People don't appreciate how difficult it is to change farm systems quickly, says Pāmu chief executive Steven Carden.
Pāmu head of communications Simon King says the SOE wasn’t asked to make a submission.
He also clarified that the submission was late because the Pāmu employee responsible was on three weeks bereavement leave in the UK.
King was responding to criticisms of Pāmu's submission.
National agriculture spokesman Nathan Guy says the submission is a kick in the guts for rural communities.
“Landcorp’s sneaky submission to the TWG proposing a water tax, nitrogen fertiliser tax and not opposing a capital gains tax proves how out-of-touch the state-owned company is with farmers on the ground,” Guy says.
“Landcorp’s submission wasn’t publicly listed on the TWG website until it became public through the Official Information Act last week. Why was this submission hidden?”
King says the TWG was specifically looking at environmental taxes, land taxes and capital gains taxes – all of which will have an impact on the company.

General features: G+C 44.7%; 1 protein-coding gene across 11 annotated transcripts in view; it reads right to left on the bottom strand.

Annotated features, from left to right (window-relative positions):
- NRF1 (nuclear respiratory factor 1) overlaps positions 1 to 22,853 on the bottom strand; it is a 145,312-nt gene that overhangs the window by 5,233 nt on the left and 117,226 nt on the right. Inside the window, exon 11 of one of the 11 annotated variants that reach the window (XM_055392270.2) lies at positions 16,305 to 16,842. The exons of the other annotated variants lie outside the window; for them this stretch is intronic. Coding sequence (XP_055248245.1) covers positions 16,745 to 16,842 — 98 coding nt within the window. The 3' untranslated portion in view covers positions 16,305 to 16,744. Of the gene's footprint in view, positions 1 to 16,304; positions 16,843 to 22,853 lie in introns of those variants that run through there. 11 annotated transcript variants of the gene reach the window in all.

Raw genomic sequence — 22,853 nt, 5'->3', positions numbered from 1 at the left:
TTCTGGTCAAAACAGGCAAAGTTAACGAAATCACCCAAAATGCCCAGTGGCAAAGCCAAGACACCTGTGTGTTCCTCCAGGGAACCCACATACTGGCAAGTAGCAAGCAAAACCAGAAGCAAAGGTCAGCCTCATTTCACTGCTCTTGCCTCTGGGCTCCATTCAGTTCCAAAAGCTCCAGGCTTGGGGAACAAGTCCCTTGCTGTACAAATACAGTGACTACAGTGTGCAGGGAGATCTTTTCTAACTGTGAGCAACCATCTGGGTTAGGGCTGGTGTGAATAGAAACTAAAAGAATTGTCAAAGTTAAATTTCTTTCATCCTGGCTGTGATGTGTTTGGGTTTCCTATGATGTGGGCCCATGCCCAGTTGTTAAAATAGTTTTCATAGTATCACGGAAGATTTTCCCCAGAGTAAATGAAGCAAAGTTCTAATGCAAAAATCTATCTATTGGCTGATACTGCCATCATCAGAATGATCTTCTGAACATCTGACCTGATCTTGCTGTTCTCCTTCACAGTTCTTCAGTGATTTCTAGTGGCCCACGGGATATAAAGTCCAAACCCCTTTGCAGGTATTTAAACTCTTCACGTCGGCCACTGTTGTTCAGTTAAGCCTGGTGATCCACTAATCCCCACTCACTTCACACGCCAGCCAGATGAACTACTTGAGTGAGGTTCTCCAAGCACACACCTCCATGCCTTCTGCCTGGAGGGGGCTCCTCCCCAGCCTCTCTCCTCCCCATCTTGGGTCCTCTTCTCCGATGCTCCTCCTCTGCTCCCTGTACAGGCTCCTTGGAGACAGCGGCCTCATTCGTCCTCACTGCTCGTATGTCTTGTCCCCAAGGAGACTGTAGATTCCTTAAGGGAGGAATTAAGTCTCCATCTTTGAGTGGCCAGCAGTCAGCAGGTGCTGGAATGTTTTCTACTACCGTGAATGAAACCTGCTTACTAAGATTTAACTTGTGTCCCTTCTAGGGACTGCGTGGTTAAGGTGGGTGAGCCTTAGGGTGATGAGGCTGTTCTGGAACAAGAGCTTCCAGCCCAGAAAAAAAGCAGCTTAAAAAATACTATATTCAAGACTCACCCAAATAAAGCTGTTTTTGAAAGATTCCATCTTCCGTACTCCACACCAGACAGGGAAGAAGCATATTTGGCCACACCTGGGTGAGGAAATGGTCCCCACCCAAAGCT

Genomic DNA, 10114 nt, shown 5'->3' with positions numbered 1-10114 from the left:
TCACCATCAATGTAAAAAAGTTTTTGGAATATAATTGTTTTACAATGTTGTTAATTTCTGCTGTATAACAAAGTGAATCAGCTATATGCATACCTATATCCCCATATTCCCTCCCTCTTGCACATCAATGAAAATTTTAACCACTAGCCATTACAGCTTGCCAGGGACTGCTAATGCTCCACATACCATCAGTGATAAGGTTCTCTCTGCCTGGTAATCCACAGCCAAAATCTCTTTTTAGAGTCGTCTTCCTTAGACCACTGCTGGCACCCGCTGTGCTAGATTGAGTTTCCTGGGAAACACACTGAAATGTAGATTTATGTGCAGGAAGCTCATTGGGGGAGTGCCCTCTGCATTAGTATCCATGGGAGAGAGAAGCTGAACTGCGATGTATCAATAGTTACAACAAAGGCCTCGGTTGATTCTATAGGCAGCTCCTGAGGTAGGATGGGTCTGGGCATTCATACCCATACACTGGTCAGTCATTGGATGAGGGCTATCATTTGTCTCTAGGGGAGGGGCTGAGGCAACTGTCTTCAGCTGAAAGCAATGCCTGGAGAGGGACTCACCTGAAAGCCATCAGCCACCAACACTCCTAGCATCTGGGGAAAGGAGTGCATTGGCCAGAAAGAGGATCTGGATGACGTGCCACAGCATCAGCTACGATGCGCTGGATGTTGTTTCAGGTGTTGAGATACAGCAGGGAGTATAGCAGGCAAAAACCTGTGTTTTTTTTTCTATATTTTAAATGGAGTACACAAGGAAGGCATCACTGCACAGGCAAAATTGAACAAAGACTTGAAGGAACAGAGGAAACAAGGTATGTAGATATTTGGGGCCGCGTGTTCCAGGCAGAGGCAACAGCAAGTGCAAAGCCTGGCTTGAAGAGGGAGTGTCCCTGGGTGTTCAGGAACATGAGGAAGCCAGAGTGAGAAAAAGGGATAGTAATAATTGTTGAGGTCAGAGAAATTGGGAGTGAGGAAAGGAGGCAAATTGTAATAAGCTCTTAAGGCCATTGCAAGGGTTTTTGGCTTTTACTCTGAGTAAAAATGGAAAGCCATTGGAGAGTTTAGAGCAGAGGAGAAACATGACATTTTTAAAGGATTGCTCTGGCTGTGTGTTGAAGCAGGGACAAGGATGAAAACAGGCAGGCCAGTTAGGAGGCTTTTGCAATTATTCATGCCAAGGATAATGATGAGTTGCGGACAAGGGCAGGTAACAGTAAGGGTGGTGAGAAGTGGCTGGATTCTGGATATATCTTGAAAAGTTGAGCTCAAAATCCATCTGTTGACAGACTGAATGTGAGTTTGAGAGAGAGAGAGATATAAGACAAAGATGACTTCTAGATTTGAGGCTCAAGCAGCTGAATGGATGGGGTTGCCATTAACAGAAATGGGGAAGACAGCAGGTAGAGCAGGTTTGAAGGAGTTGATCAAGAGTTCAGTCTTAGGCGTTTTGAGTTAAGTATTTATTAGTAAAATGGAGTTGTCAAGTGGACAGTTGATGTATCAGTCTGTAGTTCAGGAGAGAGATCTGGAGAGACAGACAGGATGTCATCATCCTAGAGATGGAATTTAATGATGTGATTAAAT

However, he admitted the submission made in May this year wasn’t copied to the Government.
“We failed to flag this submission with the shareholder, which was against the usual ‘no surprises’ protocol, and we regret that,” he says.
“Nonetheless, as a taxpaying New Zealand company, with large land holdings, Pāmu has an interest in the deliberations of the TWG as do many other companies. Being an SOE does not change that. We note that other Crown controlled companies such as Genesis Energy and Meridian Energy also made submissions to the TWG.
“Pāmu will sometimes make submissions on issues where the company has a direct interest; previous examples include a submission on the Emissions Trading Review in 2008, NAIT Cost Recovery in 2011 and the Health and Safety at Work Bill in 2013, along with a range of submissions to various regional councils.
“We also see this as consistent with taking a leadership stand in a similar way to, for example, our stand on health and safety issues which has contributed to greater use of helmets on quads on farms and a broader recognition of the importance of safe farming practices.”
Guy says farmers and growers nationwide have been working incredibly hard to improve their farming practices to reduce environmental impacts without government intervention and more taxes.
“Landcorp has taxpayers’ money, the best tractors, the best laneways, the best of everything and it is out there [implying] it is holier-than-thou. Landcorp should be very careful about welcoming new taxes on hard-working farmers and growers when these taxes will not affect them.”